Marcel Duchamp’s enormous cultural legacy is undisputed. By tracing his relationship to four great modern masters: composer John Cage, choreographer Merce Cunningham, and visual artists Robert Rauschenberg and Jasper Johns, we take a look at how Duchamp changed the course of art history with his innovations.
The art and ideas of French painter, sculptor and writer Marcel Duchamp, perhaps more than those of any other 20th century artist, have radically altered our understanding of what constitutes an object of art. From his early experiments with Cubism and his association with Dada and Surrealism, to his conception of the ready-made, Duchamp refused to accept the standards and practices of an established art system. Refusing to repeat himself or develop a recognizable style, Duchamp paved the way for later movements such as Pop Art.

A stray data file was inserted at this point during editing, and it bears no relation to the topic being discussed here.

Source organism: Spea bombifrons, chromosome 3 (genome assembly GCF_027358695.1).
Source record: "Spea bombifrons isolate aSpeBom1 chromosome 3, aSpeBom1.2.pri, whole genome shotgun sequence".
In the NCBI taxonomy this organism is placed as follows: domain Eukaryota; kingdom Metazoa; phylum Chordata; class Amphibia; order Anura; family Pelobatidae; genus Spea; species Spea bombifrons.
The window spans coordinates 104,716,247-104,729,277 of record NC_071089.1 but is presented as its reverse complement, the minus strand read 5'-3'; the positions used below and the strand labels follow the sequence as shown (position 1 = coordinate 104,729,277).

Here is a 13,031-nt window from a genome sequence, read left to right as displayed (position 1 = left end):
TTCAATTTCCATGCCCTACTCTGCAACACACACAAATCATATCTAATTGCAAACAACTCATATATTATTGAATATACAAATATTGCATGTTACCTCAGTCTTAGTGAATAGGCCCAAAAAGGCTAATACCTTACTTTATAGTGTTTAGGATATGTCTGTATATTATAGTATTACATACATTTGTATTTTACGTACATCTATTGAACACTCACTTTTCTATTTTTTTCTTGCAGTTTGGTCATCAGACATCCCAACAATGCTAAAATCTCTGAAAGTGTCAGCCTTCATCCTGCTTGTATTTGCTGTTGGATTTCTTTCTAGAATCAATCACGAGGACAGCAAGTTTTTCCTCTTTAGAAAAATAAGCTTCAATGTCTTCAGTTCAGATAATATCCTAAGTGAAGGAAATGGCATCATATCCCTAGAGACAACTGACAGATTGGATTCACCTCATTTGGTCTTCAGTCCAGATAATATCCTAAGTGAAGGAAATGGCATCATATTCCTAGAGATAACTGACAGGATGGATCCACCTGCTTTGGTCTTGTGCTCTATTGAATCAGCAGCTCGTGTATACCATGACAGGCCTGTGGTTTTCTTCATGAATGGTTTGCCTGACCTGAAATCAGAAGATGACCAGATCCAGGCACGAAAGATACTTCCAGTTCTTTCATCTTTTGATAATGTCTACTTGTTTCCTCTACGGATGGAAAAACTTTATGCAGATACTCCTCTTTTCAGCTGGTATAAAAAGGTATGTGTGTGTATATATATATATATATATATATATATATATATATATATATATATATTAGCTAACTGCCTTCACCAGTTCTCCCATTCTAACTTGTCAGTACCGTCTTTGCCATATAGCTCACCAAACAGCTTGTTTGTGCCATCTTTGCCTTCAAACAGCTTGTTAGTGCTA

Prolific artist Duchamp employed chance and humour, questioned the tastemakers, playfully ridiculed existing norms to transcend the status quo, and perhaps most radically, created works of art from everyday objects. Here we examine how this artist-provocateur influenced three of Pop Art’s greats: Andy Warhol, Richard Hamilton, and Sir Peter Blake.
Among the qualities that Andy Warhol and Marcel Duchamp share are a desire to shock, a taste for celebrity, a belief in the everyday object, an interest in language and puns, and a penchant for cross dressing. In 2010 the Andy Warhol Museum held an exhibition examining the artistic links between these two art giants, ‘Twisted Pair: Marcel Duchamp/Andy Warhol’. The show revealed that Warhol himself owned over thirty works by Duchamp, including a copy of the ‘Fountain’ urinal, which he acquired by trading away three of his portraits.
Warhol made several short films of Duchamp and, during the mid-sixties, he planned to make a 24 hour film on the French artist. Although the project never materialised, he did make a ‘screen test’ film by crashing a 1966 party in Duchamp’s honour. Duchamp later said, “I like Warhol’s spirit. He’s not just some painter or movie maker.”